Eight Ways Nutrition Can Help Your Thyroid
If you have raised thyroid antibodies and are looking for ways to help improve how you feel, here are eight things you can try to see if this brings some relief to your symptoms:
- Balance your blood sugars. An out-of-sync thyroid can decrease glucose absorption, leading to an accumulation of blood sugar. This in turn may cause more insulin to be produced to use up any excess glucose, eventually leading to insulin resistance. Symptoms can include feeling “hangry” before meals and significant drops in energy and blood glucose within two hours of eating leading to an energy crash. This is where increasing protein, healthy fats and vegetables at every meal can make a massive difference and stabilise blood sugars and energy levels.
- Trial removing gluten from your diet. Studies indicate that raised thyroid antibodies may be linked to non-coeliac gluten sensitivity. Many people report feeling less sluggish and more energised quite quickly after switching to a gluten- free diet or reducing wheat, rye, barley and standard oats significantly. Their tummy can also feel more comfortable and less bloated, and it may be easier to pass a bowel movement.
- Supplement with selenium. This mineral, which is not very abundant in our food chain anymore, has been shown to reduce antibody levels and influence mood and wellbeing. Find selenium mainly in Brazil nuts as well as eggs and pulses.
- Support stomach acid. Many people with raised thyroid antibodies suffer from acid reflux which can lead to regurgitation of food, heartburn and excess hiccups and belching. Sometimes this is due to low hydrochloric acid levels in the stomach and can be supported by chewing on bitter leaves like rocket, endive and chicory and consuming apple cider vinegar and lemon juice at mealtimes.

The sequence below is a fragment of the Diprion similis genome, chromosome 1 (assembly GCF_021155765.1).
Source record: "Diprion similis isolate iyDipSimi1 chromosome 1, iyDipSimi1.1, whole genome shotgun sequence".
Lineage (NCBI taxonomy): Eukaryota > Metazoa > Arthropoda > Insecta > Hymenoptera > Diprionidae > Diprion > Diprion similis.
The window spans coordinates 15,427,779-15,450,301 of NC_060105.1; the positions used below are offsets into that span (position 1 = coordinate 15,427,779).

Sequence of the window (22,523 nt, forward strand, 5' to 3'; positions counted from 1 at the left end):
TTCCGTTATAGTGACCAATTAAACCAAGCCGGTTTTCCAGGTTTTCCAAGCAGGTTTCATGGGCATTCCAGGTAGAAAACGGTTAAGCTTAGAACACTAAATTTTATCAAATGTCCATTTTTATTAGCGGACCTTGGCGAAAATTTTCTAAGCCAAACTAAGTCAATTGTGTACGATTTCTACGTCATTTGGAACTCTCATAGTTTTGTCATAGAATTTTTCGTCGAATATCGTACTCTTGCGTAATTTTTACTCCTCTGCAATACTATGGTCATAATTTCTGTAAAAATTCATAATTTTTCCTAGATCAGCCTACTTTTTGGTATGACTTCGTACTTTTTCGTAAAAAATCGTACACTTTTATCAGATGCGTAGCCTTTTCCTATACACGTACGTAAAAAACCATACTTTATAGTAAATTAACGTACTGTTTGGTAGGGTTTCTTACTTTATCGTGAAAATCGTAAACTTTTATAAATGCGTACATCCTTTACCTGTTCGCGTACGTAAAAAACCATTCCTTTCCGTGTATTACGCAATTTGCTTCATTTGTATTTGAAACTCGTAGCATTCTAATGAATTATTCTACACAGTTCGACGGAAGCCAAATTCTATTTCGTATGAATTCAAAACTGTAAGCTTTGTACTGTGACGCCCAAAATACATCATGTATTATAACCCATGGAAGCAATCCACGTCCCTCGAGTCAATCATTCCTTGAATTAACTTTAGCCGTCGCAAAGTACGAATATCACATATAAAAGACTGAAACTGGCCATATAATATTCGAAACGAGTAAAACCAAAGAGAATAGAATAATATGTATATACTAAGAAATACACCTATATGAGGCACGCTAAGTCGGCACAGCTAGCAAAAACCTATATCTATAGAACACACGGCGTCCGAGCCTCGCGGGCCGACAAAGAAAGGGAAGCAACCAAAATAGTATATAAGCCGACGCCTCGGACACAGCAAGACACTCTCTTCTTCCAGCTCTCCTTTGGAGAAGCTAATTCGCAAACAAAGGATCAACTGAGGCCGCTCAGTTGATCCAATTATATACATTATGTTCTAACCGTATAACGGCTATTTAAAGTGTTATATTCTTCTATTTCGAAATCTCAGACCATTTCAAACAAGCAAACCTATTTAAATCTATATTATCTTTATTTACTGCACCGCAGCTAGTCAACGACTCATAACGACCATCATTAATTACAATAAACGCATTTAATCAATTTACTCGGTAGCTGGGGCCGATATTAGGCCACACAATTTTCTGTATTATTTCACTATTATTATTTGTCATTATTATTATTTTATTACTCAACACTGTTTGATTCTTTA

- Constipation relief. This is one of the more persistent symptoms that accompany raised thyroid antibodies. Drink a cup of hot water and lemon on waking and breathe deeply for a few minutes to get the digestion kick-started in the morning. Add in plenty of magnesium, flax seeds and prunes if things remain sluggish. Kiwi fruits with the skin on can also provide enough fibre to get the bowel moving.
- Increase Iron. Often low ferritin (iron stores) accompanies raised thyroid antibodies as active Hashimoto’s can impair iron absorption in the gut. Ideally, ferritin levels should be over 70 in blood tests for optimal energy levels, and it also helps to keep T4 within range, which is another thyroid marker. Ask for iron and ferritin to be tested alongside thyroid antibodies.
- Supplement with Vitamin D. As well as a thyroid receptor in every cell, we also have a Vitamin D receptor, and a high prevalence of vitamin D deficiency has been found among people with Hashimoto’s thyroiditis. It is thought that optimising vitamin D blood levels to around 100/110 will help overall autoimmunity and may slow down the development of hypothyroidism (raised TSH).
- Include Vitamin B1 (thiamine) supplement. This can be a game changer for people who experience long-term fatigue, feelings of exhaustion and brain fog associated with raised thyroid antibodies. Vitamin B1 is an important vitamin that acts as your spark plugs to help regulate your energy. It can often be depleted in people who drink moderate or high levels of alcohol on a regular basis and another indicator you might need to supplement with Vitamin B1 is marked reactions to insect bites.
If you have been to your GP regarding thyroid-related symptoms but are still feeling rotten, please get in touch. Our NatureDoc practitioners specialising in thyroid health can support you with nutrition and food supplement guidance. We can also organise private tests to delve a bit deeper into your thyroid health and help to build a personalised health plan for you.